Your final grade will be determined by the quality of your course participation (i.e., submission of insights/questions at end of each lecture and contribution to lab discussion), the two exams, and the final paper.  Excused absences and prior notification are required to receive make-up exams or to delay the submission of your final paper.  It is your responsibility to let me know that you will be unable to take an exam or turn in the final paper on time.  If you fail to do so, you will not receive credit for the missed assignment.  Points will be assigned as follows:

 

Course participation: 100 points (50% for five-minute papers, 50% for lab discussion)

Exams: 100 points each

Final paper: 100 points

Total: 400 points

 

Final grades will be assigned according to the following scale:

 

A = 3.5-4.0, 90-95+%, 360-380+ points

B = 2.5-3.4, 80-89%, 320-359 points

C = 1.5-2.4, 70-79%, 280-319 points

D = 0.7-1.4, 60-69%, 240-279 points

F < 0.7, < 60%, 0-239 points

 

Academic integrity


Plagiarism, cheating, and other misconduct are serious violations of your contract as a student. We expect that you will know and follow the University's policies on cheating and plagiarism. Any suspected cases of academic misconduct will be handled according to University regulations. More information, including definitions and examples, can be found at:  http://depts.washington.edu/grading/issue1/honesty.htm <http://depts.washington.edu/grading/issue1/honesty.htm>
 
Disability accommodations


To request academic accommodations due to a disability, please contact Disabled Student Services, 448 Schmitz, (206) 543-8924 (V/TTY). If you have a letter from Disabled Student Services indicating that you have a disability that requires academic accommodations, please present the letter to the instructor so we can discuss the accommodations needed for this class.

 

This course is offered in accordance with UW College of the Environment (http://www.coenv.washington.edu) privacy (http://www.washington.edu/online/privacy) and terms (http://www.washington.edu/online/terms) policies.


Lecture schedule

 


Date

General Topic

Lecture

1/6

 

Course overview (AW)

1/8

Habitat Use and Foraging

 

Habitat use, selection and preference (AW)

1/13

The economics of foraging (AW)

1/15

The economics of foraging (AW)

1/20

 

NO LECTURE – HOLIDAY

1/22

Competition

Interspecific competition: exploring the niche concept (AW)

1/27

Intraspecific competition as a driver of individual differences (AW)

1/29

EXAM I

2/3

Consumptive Predator Effects

Functional, numerical, and total responses (AW)

2/5

Non-consumptive Predator Effects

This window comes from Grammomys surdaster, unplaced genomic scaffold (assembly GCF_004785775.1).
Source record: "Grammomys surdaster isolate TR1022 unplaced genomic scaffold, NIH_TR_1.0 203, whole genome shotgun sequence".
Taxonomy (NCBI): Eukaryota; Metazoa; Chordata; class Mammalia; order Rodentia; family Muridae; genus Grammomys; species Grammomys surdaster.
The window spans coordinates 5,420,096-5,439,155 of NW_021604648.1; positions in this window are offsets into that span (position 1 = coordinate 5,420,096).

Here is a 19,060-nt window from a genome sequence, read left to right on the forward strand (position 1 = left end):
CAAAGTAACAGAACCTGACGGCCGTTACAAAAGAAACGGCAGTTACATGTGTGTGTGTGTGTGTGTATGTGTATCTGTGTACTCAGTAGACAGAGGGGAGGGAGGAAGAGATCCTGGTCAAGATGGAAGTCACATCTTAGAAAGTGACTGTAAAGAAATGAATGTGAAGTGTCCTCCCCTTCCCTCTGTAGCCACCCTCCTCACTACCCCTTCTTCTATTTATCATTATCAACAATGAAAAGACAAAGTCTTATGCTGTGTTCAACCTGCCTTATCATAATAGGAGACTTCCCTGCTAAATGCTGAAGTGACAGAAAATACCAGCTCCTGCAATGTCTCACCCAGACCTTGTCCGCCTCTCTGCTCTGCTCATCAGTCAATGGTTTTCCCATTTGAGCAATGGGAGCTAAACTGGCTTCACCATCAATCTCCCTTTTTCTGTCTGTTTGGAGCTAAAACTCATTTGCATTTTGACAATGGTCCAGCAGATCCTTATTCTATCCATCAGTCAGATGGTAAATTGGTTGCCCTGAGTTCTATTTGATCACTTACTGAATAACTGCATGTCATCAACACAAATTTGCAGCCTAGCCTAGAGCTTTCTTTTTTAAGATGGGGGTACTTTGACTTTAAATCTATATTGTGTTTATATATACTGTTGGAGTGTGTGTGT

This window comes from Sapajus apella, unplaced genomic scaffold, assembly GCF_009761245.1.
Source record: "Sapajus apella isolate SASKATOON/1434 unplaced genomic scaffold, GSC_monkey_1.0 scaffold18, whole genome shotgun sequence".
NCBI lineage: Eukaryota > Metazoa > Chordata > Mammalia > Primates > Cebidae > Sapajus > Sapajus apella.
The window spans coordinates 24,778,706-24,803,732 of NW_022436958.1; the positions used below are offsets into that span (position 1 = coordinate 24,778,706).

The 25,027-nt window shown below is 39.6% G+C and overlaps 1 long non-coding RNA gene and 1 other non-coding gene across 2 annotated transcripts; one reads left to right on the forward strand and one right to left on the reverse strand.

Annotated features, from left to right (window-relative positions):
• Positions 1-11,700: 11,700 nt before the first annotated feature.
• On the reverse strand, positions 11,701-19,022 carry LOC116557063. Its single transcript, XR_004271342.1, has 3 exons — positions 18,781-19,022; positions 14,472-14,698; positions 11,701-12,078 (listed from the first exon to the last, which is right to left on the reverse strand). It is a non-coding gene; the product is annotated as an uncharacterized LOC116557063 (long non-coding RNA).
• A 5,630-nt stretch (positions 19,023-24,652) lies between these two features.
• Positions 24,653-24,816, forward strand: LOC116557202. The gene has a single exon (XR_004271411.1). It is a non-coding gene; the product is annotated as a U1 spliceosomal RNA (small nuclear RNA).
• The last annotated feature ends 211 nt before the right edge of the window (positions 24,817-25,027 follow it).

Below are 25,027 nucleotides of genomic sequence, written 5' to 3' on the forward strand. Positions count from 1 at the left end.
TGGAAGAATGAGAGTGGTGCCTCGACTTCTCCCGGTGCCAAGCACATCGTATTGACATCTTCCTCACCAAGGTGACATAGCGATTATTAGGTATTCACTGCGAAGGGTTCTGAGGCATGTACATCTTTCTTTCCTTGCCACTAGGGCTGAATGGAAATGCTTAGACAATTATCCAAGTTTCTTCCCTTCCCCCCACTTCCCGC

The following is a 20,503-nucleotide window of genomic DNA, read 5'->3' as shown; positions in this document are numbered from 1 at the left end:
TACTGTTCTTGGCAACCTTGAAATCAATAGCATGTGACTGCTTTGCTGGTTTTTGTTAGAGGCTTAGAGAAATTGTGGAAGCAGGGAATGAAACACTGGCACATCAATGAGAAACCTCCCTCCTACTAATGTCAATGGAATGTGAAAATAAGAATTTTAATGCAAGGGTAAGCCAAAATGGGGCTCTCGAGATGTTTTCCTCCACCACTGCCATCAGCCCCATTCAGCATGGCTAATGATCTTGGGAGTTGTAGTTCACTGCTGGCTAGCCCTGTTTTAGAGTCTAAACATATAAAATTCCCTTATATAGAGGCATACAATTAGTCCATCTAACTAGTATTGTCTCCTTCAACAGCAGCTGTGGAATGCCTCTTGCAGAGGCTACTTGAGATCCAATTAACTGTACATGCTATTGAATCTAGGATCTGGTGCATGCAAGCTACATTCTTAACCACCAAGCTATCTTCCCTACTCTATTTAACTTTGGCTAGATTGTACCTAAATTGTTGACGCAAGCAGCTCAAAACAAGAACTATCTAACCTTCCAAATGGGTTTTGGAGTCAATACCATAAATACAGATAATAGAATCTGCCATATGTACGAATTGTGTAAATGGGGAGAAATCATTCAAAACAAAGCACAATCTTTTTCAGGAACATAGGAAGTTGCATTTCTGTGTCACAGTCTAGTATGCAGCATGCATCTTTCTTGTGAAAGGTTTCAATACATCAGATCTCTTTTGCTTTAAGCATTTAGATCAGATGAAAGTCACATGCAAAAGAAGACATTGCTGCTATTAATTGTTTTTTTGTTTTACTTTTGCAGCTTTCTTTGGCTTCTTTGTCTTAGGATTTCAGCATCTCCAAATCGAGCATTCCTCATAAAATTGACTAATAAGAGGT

Risk effects and the ecology of fear (AW)

2/10

Condition-dependent risk taking (AW)

2/12

Indirect Predator Effects

Consumptive and non-consumptive indirect effects (AW)

2/17

 

NO LECTURE – HOLIDAY

2/19

Indirect Predator Effects

Consumptive and non-consumptive indirect effects (AW)

2/24

Population Dynamics

Density dependence and regulation (AW)

2/26

What drives population cycles? (AW)

3/3

Metapopulation Dynamics

Metapopulations I (AW)

3/5

GUEST LECTURE

TBA

3/10

Metapopulation Dynamics

Metapopulations II (AW)

3/12

EXAM 2

 

 


Lab (discussion) schedule

 


Date

General Topic

Lab Discussion (Wed)

1/8

NO DISCUSSION

1/15

Introduction, Habitat Use and Foraging

Overview of discussion format and explanation of the writing assignment

 

Discussion:

Cougar space use and movements in the wildland–urban landscape of western Washington

 (Kertson et al. 2011)

 

1/22

Habitat Use and Foraging

Discussion:

Linking habitat selection and predation risk to spatial variation in survival

(DeCesare et al. 2014)

1/29

Competition

Discussion:

Ecological release from interspecific competition leads to decoupled changes in population and individual niche width

(Bolnick et al. 2010)

2/5

Consumptive Predator Effects

Discussion:

Selection of northern Yellowstone elk by gray wolves and hunters

(Wright et al. 2006)

2/12

Non-consumptive Predator Effects

Discussion:

Perceived predation risk reduces the number of offspring songbirds produce per year

(Zanette et al. 2011)

2/19

Indirect Predator Effects

Discussion:

Fearing the feline: domestic cats reduce avian fecundity through trait-mediated indirect effects that increase nest predation by other species (Bonnington et al. 2013)

2/26

Population Dynamics

Discussion:

Changes in relative abundance of snowshoe hares (Lepus americanus) across a 265-year gradient of boreal forest succession

(Hodson et al. 2007)

3/5

NO DISCUSSION – WORK ON PAPERS

(TA AVAILABLE FOR QUESTIONS IN WINK 110a)

3/7

PAPER ROUGH DRAFTS DUE AT END OF DAY (5 PM) FOR PRELIMINARY EVALUATION

3/12

PAPERS RETURNED WITH COMMENTS

3/19

FINAL PAPERS DUE BY END OF DAY (5 PM)